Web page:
One day after a Girl Scout Brownie meeting, my wife received a call from an irate mom accusing our third-grader of ruining her daughter’s childhood: “Mimi announced in front of all the girls that there is no Santa Claus!” My wife apologized, but in Mimi’s defense, pointed out that sooner or later they would realize that Mimi was right. The woman didn’t want to hear about truth. In her view, a cherished Christmas custom had been spoiled.
Mimi is now 30 and married to Wes, a Jew-by-choice. As they are expecting their first child in February, I thought this would be a good time to ask what Christmas and Hanukkah mean to each of them, how they plan to celebrate as a family with children, and how they'll handle the Santa question.
Wes was raised in a secular household in northern Maine that did not observe any religious traditions during Christmas, though his family did have a tree decorated with an angel and a miniature manger – which, he says, “I didn’t understand, but thought was pretty cool.” He nostalgically recalls drinking from a winking Santa cup, which he associates with his mom, who did the holiday decorating. “More than anything else,” he says, “these objects bring back memories of family togetherness.” Since marrying Mimi, the couple makes an annual pilgrimage back to Maine to celebrate Christmas with his family.
On the question of Santa’s existence, Wes says he would tell his children the truth but advise them not to spoil the fantasy for others. “If the truth comes out,” he says, “I won’t fault them for it, but urge them to have empathy for other people’s traditions.” He recalls a kid in fourth grade declaring that Santa was really the parents. “I openly disagreed with him,” says Wes, “and rather than shake my belief in Santa, his insistence made me believe all the more fervently. Just because one kid says Santa isn’t real doesn’t mean that the other kids will believe him.” Wes feels that the mother who complained about Mimi had overreacted and should have done damage control at home and no more. He also questions whether she would have called a Christian household with the same accusation.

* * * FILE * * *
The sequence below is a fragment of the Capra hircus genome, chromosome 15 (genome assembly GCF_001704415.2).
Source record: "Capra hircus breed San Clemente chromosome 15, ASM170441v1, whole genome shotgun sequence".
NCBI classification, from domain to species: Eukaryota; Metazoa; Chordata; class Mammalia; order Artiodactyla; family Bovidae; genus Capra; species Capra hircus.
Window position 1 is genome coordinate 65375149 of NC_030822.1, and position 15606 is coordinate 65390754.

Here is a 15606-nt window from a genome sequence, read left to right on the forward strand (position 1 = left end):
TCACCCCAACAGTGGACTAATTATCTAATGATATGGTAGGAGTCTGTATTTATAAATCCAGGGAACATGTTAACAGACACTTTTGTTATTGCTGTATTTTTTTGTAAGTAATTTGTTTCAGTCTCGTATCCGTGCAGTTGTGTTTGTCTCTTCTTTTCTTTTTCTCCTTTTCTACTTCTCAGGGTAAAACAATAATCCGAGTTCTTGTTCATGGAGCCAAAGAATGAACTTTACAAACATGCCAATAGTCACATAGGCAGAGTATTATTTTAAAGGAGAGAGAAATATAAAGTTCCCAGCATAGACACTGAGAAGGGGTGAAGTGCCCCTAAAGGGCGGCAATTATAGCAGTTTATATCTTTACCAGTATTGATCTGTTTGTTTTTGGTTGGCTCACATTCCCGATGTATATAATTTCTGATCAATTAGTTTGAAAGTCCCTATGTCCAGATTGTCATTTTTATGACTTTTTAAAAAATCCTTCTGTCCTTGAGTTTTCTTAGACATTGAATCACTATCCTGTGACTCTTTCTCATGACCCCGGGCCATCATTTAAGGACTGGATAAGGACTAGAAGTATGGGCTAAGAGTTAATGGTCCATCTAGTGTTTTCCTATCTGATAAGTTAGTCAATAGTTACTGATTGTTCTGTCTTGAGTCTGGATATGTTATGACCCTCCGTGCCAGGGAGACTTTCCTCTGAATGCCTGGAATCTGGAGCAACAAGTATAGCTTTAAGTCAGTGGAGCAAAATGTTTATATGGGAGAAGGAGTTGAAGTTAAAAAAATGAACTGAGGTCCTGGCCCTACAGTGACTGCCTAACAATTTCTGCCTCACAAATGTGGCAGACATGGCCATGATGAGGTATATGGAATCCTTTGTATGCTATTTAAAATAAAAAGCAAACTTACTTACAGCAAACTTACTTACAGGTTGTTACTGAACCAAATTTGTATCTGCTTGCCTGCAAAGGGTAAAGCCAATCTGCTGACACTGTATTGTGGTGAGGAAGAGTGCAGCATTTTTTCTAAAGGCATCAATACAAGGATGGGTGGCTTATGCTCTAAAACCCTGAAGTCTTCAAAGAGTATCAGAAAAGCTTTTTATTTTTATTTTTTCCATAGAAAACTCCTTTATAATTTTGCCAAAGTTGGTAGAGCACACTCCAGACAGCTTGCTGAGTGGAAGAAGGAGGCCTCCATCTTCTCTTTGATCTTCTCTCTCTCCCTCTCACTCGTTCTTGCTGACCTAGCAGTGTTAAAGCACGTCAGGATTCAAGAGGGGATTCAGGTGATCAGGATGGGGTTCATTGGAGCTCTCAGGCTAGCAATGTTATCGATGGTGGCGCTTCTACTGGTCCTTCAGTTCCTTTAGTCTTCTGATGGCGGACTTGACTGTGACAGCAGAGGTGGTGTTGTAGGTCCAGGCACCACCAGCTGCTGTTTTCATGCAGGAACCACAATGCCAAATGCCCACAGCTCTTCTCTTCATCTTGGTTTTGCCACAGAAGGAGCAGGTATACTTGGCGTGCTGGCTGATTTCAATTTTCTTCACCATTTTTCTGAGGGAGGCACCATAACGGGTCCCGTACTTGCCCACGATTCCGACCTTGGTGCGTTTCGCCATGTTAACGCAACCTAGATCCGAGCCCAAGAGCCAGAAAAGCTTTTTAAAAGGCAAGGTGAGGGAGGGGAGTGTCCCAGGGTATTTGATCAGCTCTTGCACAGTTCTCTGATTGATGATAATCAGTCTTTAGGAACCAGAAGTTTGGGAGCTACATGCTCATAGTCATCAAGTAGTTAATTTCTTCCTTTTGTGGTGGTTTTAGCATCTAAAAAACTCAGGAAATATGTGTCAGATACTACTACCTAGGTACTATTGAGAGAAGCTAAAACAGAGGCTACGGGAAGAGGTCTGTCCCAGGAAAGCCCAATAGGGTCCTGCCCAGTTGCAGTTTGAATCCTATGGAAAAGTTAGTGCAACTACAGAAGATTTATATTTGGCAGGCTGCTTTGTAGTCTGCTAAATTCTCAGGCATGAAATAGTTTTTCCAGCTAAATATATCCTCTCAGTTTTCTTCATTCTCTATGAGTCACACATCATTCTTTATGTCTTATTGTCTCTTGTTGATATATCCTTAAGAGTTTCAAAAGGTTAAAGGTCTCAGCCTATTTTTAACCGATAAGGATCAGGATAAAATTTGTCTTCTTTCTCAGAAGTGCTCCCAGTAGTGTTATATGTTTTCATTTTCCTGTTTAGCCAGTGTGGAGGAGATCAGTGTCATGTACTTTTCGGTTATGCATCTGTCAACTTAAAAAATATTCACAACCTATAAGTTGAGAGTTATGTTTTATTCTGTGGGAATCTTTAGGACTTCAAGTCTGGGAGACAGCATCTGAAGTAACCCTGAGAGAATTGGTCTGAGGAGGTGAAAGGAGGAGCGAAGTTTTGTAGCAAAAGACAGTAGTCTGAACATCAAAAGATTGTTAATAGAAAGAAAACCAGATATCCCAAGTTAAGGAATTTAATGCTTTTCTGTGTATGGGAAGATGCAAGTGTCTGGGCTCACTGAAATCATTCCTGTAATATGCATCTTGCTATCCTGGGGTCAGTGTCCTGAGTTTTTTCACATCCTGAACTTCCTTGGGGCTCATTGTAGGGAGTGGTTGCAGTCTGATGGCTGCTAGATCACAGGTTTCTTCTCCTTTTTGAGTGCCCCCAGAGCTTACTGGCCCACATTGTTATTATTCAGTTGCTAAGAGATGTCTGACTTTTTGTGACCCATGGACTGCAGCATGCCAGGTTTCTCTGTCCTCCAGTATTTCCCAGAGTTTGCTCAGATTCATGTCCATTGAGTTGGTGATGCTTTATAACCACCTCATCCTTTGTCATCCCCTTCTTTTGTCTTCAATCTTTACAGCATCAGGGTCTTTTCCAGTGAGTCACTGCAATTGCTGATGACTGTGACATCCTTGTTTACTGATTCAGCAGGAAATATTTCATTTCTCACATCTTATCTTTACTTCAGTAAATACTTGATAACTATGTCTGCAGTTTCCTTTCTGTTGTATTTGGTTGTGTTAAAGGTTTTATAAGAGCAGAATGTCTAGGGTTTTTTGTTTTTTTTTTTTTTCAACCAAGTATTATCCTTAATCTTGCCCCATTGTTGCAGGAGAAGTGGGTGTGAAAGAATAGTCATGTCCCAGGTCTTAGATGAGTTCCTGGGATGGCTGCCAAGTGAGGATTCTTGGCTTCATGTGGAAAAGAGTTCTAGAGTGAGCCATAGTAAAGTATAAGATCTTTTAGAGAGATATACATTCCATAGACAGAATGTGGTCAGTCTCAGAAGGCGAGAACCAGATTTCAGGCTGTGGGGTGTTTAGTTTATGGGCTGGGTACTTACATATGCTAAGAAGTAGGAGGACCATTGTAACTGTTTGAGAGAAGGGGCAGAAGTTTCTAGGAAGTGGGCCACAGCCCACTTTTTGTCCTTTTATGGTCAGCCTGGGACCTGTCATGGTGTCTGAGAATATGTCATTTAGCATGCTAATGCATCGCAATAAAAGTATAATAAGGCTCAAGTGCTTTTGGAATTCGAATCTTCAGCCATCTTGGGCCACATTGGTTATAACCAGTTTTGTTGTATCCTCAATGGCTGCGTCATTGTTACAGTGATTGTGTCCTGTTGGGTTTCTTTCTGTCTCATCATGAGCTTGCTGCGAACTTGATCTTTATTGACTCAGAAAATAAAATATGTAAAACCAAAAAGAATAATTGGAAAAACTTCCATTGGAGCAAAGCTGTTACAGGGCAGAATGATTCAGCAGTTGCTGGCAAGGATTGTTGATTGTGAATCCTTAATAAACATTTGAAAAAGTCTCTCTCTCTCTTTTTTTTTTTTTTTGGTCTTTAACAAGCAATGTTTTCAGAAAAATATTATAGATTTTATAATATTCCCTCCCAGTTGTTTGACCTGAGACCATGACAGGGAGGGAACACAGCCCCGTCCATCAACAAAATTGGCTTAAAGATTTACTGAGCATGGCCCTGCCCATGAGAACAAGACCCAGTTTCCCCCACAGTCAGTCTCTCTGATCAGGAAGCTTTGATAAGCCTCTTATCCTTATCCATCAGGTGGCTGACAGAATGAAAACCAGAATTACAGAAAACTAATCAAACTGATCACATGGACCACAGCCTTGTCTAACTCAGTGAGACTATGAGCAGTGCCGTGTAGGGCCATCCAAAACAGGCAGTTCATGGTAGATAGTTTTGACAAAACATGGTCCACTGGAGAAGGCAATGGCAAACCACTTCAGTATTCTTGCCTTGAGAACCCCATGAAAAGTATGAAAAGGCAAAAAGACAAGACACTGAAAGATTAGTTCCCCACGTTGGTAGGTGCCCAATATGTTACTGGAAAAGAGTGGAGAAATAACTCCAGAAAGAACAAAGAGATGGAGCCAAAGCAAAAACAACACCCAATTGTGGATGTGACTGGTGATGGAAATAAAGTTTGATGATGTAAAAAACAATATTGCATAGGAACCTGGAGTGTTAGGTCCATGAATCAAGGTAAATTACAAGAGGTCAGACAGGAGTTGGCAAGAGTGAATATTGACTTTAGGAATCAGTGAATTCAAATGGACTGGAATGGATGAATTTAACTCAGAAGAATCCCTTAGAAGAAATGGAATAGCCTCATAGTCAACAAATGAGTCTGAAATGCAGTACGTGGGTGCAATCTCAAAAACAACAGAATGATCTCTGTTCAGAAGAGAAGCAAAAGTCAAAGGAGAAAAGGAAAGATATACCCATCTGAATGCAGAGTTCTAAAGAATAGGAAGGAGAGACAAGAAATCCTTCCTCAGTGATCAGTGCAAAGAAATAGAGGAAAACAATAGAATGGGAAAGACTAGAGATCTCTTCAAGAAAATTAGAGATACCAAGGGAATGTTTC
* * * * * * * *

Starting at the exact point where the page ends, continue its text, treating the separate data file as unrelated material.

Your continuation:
Even before they knew Wes would convert, he and Mimi decided to raise their children as Jews – which meant only Hanukkah would be celebrated in their home. Most importantly, Mimi says, she wanted to pass on the traditions she remembers enjoying as a child: lighting the candles with blessings and songs, eating latkes (she likes them with sour cream and caviar), playing dreidel for M&Ms, and receiving lots of small presents (maybe one big one, but nothing extravagant). Another key reason for celebrating only Hanukkah is that both felt it would be confusing for the children to observe Christian customs in a Jewish home. “We plan to tell the kids that Christmas is a holiday that Wes’s family celebrates,” she says, “and we join in their holiday when we visit them during Christmas.”
Like Wes, Mimi says she plans to be honest with their children about Santa. “If they ask,” she says, “I will tell them that parents created Santa to make Christmas more fun.” She will suggest that they try not to ruin the fun for those children who believe in Santa, “but if one of my kids happens to spill the beans, as I did, it isn’t so terrible.” To quote a wise woman, “Sooner or later, they will realize that Mimi was right.”
We’ll never know whether the mother who accused Mimi of “Santacide” would have lodged the same complaint if our family were not Jewish. What we do know is that children’s memories around the winter holidays often become a cornerstone of their family’s legacy and lore – and even all these years later, part of our family tradition is telling the story of how our daughter accidentally killed Santa!